The Evil That Men/Women/Writers Do

Time for my final burning writing question.

I’ve been answering burning writing questions that readers of my blog submitted as part of the celebration of my 10th writing birthday, which took place back on February 12.

Sam is a former colleague who subsequently became a good friend and a member of my found family.

(It was actually “Cousin” Sam who encouraged me to start this blog, back in 2012, stating that as a writer, I needed a web presence.  I was totally not into it at the time, however here I am still going strong and loving it six years after the fact.)

Sam posed an interesting question:

How have you dealt with a character you’ve created that you didn’t particularly like or felt was just loathsome in some way?

What I like about this question is that it presupposed my having indeed created loathsome (or otherwise dislikeable) characters.  Because of course I have—every fiction writer has, in the form of an antagonist or villain.

Personally, I’ve always been fascinated by villains who were done right; in many ways more so than the hero of the story.

But what do I mean by “done right”?

It’s an oft-repeated adage about characters that every one is the hero of their own story.  This applies to villains as well.  Or at least it ought to.

For all that I dislike any character that’s poorly motivated, I especially don’t like villains that are psychotic, chaotic evil, just-because-they-can-be monsters.

Too often, both in fiction and real life, mental illness is used as a shorthand for evil and violence, which is a harmful stigma that does not bear up in research.

Unless a villain’s psychosis or psychopathy is intricately tied into the plot of the story (e.g. The Silence of the Lambs), soulless murderers, rapists, oppressors, and extortionists don’t generally make for exciting fiction.

On the other hand, I’m often hugely interested in (and at times even sympathetic to) villains who, however loathsome, nonetheless possess a non-villainous history, especially those who display even a hint of having themselves been wronged in the past while lacking the skills and emotional strength to deal with this reversal.

These are the villains I most like to read about, and also the type I endeavour to create in my own writing.

This is not to say I don’t believe a person who does bad things shouldn’t be held accountable for their actions.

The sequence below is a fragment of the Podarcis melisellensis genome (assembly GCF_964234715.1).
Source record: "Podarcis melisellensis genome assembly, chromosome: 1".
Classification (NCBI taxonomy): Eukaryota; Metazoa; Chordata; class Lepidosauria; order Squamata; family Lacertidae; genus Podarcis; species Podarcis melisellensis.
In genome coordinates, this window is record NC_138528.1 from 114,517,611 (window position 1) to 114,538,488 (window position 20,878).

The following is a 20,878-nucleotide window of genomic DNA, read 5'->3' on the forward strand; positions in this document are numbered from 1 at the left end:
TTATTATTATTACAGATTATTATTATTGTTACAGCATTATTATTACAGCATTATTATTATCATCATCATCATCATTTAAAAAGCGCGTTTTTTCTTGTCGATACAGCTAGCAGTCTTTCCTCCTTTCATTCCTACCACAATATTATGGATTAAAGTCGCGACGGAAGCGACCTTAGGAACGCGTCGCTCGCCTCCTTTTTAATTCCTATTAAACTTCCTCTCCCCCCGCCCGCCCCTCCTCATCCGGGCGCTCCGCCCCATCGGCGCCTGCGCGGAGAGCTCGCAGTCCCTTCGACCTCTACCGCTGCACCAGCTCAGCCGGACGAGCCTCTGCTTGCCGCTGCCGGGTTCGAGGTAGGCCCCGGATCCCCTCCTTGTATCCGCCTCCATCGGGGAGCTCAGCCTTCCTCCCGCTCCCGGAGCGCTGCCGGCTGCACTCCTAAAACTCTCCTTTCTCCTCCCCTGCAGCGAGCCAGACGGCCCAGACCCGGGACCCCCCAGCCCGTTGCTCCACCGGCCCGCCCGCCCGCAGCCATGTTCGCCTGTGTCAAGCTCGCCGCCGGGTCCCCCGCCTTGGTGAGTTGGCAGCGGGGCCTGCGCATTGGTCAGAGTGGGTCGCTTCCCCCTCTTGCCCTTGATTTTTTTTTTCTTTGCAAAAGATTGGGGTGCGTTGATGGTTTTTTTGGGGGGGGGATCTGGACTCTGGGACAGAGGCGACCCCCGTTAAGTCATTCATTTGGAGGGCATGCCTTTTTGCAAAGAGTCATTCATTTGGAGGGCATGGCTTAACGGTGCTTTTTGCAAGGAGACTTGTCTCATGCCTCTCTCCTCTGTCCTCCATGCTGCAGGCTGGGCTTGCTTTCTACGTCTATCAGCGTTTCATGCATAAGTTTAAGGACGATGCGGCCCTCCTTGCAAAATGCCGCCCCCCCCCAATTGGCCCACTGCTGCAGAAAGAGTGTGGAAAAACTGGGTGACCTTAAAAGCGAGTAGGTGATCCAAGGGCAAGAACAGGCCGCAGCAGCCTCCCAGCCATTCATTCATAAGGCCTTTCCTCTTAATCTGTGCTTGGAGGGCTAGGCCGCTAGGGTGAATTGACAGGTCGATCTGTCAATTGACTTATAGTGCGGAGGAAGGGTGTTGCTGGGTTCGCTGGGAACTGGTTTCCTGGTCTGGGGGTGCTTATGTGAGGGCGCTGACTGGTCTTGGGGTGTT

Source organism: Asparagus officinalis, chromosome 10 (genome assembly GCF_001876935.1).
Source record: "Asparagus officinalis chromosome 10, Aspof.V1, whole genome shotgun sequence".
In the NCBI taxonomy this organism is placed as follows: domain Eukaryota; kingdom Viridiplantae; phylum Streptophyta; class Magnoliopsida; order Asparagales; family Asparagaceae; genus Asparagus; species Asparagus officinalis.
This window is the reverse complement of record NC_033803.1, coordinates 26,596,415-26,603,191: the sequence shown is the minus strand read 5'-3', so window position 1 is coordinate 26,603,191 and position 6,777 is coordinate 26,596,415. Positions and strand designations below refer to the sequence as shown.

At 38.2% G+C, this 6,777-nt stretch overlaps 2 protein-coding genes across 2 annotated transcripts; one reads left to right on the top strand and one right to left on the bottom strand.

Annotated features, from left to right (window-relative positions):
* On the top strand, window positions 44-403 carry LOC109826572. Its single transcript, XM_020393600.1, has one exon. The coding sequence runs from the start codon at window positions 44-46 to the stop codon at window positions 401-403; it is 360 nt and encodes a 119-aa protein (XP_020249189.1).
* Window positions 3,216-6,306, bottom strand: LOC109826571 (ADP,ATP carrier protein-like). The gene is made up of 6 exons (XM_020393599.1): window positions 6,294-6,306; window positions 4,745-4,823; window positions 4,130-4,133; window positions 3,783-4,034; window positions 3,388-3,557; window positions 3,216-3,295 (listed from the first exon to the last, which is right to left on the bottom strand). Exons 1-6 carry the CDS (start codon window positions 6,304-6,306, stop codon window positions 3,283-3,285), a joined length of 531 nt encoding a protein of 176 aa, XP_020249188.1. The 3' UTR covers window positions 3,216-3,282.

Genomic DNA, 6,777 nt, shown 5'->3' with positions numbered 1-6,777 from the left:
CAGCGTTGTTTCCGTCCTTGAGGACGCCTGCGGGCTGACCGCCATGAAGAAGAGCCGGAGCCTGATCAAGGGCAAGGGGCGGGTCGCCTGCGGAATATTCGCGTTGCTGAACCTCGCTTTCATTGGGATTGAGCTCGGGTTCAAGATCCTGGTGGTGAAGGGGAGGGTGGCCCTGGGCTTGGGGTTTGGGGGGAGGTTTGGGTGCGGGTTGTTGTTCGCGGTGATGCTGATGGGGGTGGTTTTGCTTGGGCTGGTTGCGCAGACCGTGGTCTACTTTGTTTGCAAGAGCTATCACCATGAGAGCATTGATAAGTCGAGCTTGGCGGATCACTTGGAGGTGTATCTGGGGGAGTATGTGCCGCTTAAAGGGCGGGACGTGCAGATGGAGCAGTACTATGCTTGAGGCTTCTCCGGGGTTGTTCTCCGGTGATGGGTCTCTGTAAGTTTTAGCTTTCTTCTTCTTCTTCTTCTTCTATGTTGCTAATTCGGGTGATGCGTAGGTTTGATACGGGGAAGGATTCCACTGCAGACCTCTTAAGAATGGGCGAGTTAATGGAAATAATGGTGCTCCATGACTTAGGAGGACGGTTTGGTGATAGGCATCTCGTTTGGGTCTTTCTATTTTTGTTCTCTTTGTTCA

However, to answer Sam’s question, I deal with the villainous/unlikeable characters I create in the following three ways:

1) By examining my privilege

On some level, a complex villain should provide a genuine moral conundrum for the hero.

It’s easy to want to defeat and destroy someone without a second thought or backwards glance when they’re portrayed as evil incarnate and without morals.

But a complex villain with a human past and perhaps a twisted yet justifiable motivation should give the hero pause—make them question the righteousness of their quest to overcome the villain.

The reason for this has to do with the very nature of a villain in Western storytelling tradition.

By convention, the villain is something of a mirror of the hero—a competitor of equal or greater strength.  Someone who, while threatening everything the hero holds dear, is likewise a physical manifestation of what the hero could have become under the right (or perhaps wrong) circumstances.

Seen this way, when creating villains, it’s impossible not to reflect upon my own life and consider all the things that have gone right in it to prevent my having to do anything wrong.

Often the things we consider most villainous in real life are brought about by circumstances we’ve never had to struggle with.

I’ve never had to deceive someone in a serious way.  I’ve never had to steal.  I’ve never been wronged to an extent that murder seemed a viable response.  I’ve never felt so insecure about myself that the oppression of others became acceptable in my mind.

This isn’t to say that these acts are excusable or even necessarily forgivable.  Only that if we dig deep, deep, deep beneath the surface in their perpetrators, there may be something there that’s tragic and human that we can actually understand.

2) By acknowledging the shadow side of myself

As mentioned above, the villain is everything that a hero may have (and still might) become.  As such, a hero who’s battling a villain isn’t just fighting an external individual, but rather the darker side of their own psyche.

At the same time, all characters are manifestations of the writer’s psyche.  Sometimes, this might be straight-up author insertion.  Other times, specific author traits are spread across a number of different characters.

Regardless, all art is an expression of ourselves and what’s in our soul.  That means that, as a writer, anything you come up with—any character you create—is already inside of you, whether you wish to acknowledge it or not.

I choose to acknowledge it.  To recognize that, outside of fairy tales, there is no such thing as monsters, and there never has been.  We already are (and already know) all the monsters that we fear.  Most of us just haven’t had strong enough occasion to become truly monstrous—yet.